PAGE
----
UC Berkeley School of Public Health alumna Laura Boudreau has always known she wanted to work directly with people rather than focusing on academic research. That’s why she prizes her role as chief executive officer of the Ronald McDonald House Charities (RMHC) Bay Area.
Boudreau graduated from UC Berkeley in 1998 with an MSW/MPH in social work and public health. The dual-degree program allowed her to explore a combination of disciplines alongside students from various walks of life, all of which fuels her work.
Ronald McDonald House—an independent nonprofit with hundreds of chapters across the world— serves families with critically ill children who are receiving local hospital care by providing them with overnight accommodations and other resources, including nightly family meals, fitness facilities, cooking classes, on-site schools, and a psychological support program. The program prioritizes families who need to travel long distances for treatment, and especially those of children who are waiting for transplants or cancer treatments which can mean months of hospitalization.
“The idea is to create an entire community for families away from home, sometimes for a year at a time, while their children are being treated at the hospital,” Boudreau says.
Boudreau started working with the Ronald McDonald House at Stanford’s Lucile Packard Children’s Hospital eight year ago. That house eventually merged with the San Francisco RMHC chapter; Boudreau’s team now serves the entire Bay Area. She was just appointed CEO in April of this year.
The Stanford RMHC can provide overnight accommodations for 123 families a night, with families staying for an average of 28 days, though Boudreau says a large number of families stay for as long as 6 months to a year. The Bay Area chapter has a similar house in San Francisco. Though a donation of $10 a night is requested, the RMHC Bay Area chapter doesn’t turn away families who are unable to pay. The organization also offers free preventative dental care to children in Santa Clara and Contra Costa counties.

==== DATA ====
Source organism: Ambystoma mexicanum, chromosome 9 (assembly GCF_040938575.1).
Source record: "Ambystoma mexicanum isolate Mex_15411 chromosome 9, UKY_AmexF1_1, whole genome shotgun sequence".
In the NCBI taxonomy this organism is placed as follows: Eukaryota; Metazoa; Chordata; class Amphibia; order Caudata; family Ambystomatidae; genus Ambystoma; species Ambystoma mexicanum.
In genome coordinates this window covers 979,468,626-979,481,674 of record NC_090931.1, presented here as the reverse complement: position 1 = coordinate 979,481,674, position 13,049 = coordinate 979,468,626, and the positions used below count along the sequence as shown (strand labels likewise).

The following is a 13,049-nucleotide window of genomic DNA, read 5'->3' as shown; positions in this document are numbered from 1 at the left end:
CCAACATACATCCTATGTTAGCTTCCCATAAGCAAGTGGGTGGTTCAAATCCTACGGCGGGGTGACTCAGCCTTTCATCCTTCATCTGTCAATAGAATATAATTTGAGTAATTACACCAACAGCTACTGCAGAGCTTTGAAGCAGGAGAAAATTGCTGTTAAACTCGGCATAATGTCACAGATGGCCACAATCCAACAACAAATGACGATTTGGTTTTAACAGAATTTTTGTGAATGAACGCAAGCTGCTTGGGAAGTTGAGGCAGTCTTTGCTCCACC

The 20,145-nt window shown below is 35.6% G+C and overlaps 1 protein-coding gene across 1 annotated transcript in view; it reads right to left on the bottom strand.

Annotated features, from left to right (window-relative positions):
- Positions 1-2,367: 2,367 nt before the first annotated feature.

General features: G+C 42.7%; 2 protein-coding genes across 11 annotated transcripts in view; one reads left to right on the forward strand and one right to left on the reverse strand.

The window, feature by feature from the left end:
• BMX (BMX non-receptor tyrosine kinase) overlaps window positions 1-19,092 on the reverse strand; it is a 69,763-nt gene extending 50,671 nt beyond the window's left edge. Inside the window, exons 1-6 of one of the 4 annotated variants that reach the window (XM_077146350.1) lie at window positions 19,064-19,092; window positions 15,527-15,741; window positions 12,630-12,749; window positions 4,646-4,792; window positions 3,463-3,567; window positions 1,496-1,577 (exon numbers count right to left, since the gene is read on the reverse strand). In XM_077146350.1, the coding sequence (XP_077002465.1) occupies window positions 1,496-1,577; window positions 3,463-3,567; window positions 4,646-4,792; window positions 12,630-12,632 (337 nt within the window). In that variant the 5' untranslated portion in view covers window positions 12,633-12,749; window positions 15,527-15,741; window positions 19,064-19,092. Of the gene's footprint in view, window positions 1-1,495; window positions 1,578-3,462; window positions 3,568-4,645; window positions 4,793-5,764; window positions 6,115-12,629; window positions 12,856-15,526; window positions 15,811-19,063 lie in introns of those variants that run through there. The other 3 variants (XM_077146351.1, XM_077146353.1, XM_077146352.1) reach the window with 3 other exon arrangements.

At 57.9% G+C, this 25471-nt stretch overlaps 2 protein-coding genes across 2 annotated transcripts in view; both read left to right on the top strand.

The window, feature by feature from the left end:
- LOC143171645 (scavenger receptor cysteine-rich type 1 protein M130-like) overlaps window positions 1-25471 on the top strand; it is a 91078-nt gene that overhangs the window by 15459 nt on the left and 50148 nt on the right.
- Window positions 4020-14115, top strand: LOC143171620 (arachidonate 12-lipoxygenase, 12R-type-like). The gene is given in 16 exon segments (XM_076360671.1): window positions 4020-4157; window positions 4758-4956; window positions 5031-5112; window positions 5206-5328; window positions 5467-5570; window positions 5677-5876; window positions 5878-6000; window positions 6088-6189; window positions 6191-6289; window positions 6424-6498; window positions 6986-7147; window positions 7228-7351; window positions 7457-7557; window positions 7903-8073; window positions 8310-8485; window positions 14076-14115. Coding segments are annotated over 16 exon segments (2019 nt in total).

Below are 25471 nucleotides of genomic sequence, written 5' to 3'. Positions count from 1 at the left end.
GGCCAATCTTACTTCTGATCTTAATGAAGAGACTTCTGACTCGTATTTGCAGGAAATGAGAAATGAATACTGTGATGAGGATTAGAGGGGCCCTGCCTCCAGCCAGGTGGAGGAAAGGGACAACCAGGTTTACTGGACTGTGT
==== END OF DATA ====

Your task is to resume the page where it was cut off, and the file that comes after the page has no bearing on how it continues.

Currently, Boudreau is organizing a chapter inside UCSF Benioff Children’s Hospital in Oakland.
Oakland is “an area that we know has a significant need and is our focus for our next area of growth,” Boudreau says. “We’ve been doing meals there on a small scale for years now, but over the last year, as we started thinking about the organizations’ growth and where we want to put our resources, we prioritized that area.”
Since the COVID-19 pandemic hit, things have changed drastically for the organization, says Boudreau. Instead of communal meals with different families getting to know one another, families now must shelter in their rooms, with meals brought to them. Psychological support is done remotely, and volunteers are no longer allowed to work at the center.
“Everything has changed with the pandemic. Our mission has been keeping our families together and our goal is keeping siblings, patients, parents, and grandparents together, as that helps children heal. During the pandemic, though, we have to keep people apart,” Boudreau says.
But the organization keeps serving families in need, even during an international crisis. And Boudreau still finds inspiration from the families she serves.
“When you think about facing a child’s critical illness, there’s just nothing more urgent for a parent or a family, than to be able to help those families stay together and help their child,” Boudreau says. “It’s an incredible organization to be a part of.”